Hulunbuir Pasture Land 呼伦贝尔草原
The Hulunbuir League is in northeastern China and shares borders with Russia and Mongolia. It also has a territory of 253,000 square kilometers, almost as big as Shandong and Jiangsu provinces together. There are 31 ethnic groups living in the area. The Hulunbuir Pasture Land is one of the world’s largest unspoiled natural grasslands in the world, with a total land area of 80,000 square kilometers. The State Council has recently approved a plan to designate Hulunbuir League as a national ecology zone to carry out this policy. The league plans to turn 133,000 hectares (328,643 acres) of land into pastureland in 2001 and by the year 2005 there will be an extra 266,000 hectares (657,286 acres) of forest and grassland. It has been nicknamed China’s air conditioner and oxygen factory. It is said that there are hundreds of traditional Chinese herbs growing on the grasslands. The area’s mutton tastes fresh and good because the sheep eat these herbs. It is also said that the herbs can help people stay healthy. The herdsmen have perfected the cooking of mutton and use their animals’ milk to make button, cheese, milk tea, and milk wine.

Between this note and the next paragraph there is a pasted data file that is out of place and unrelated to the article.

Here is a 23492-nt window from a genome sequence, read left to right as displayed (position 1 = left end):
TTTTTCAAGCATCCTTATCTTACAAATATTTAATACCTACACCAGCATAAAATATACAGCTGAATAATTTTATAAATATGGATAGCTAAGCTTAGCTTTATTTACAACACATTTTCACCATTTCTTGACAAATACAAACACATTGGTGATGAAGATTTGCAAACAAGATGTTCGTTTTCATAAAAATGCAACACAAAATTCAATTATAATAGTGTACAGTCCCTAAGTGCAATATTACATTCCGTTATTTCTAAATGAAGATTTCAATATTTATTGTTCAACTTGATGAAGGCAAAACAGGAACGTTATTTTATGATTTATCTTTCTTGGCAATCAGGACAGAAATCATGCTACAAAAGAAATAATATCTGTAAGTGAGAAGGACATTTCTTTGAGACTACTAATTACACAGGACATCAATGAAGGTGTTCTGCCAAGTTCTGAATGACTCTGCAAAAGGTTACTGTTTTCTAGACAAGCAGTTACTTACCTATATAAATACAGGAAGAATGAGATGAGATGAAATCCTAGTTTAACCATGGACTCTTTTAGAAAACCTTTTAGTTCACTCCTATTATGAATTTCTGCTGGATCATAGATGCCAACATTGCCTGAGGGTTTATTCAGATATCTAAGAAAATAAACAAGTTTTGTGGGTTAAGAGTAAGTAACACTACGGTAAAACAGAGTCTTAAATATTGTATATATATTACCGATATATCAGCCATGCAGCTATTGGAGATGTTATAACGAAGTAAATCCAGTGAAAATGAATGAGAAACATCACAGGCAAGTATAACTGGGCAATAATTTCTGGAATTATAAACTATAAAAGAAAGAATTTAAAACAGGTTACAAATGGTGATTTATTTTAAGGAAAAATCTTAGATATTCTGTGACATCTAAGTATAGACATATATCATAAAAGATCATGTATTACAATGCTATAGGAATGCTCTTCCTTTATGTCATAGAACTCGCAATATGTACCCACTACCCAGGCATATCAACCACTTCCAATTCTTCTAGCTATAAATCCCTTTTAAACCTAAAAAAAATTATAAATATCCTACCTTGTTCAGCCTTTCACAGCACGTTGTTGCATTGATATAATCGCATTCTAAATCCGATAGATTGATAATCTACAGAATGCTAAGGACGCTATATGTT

Trench of Jin 金朝战壕
An 800-year-old wall stretching some 5,000 kilometers has been found in Inner Mongolia Autonomous Region. The newly identified wall was built during 1123-1198 by the Nüzhen people, a nomadic tribe who established the Jin Dynasty. It extends from the western bank of the Nenjiang River in Heilongjiang Province to the city of Baotou in southern Inner Mongolia. The clay wall, called the “Trench of Jin,” features watchtowers, fortresses, and trenches along its outside.
China has a 2,000-year history of wall building, and boasts a total of 40,000 kilometers of walls in 16 provinces and autonomous regions. Some 15,000 kilometers of the walls were found in Inner Mongolia; the Trench of Jin is the longest. Another long wall built in the region by the Jin people runs from the northern foot of the Daxing’anling Mountains (Greater Xing’an Mountain Range), via grasslands in Inner Mongolia, to Mongolia.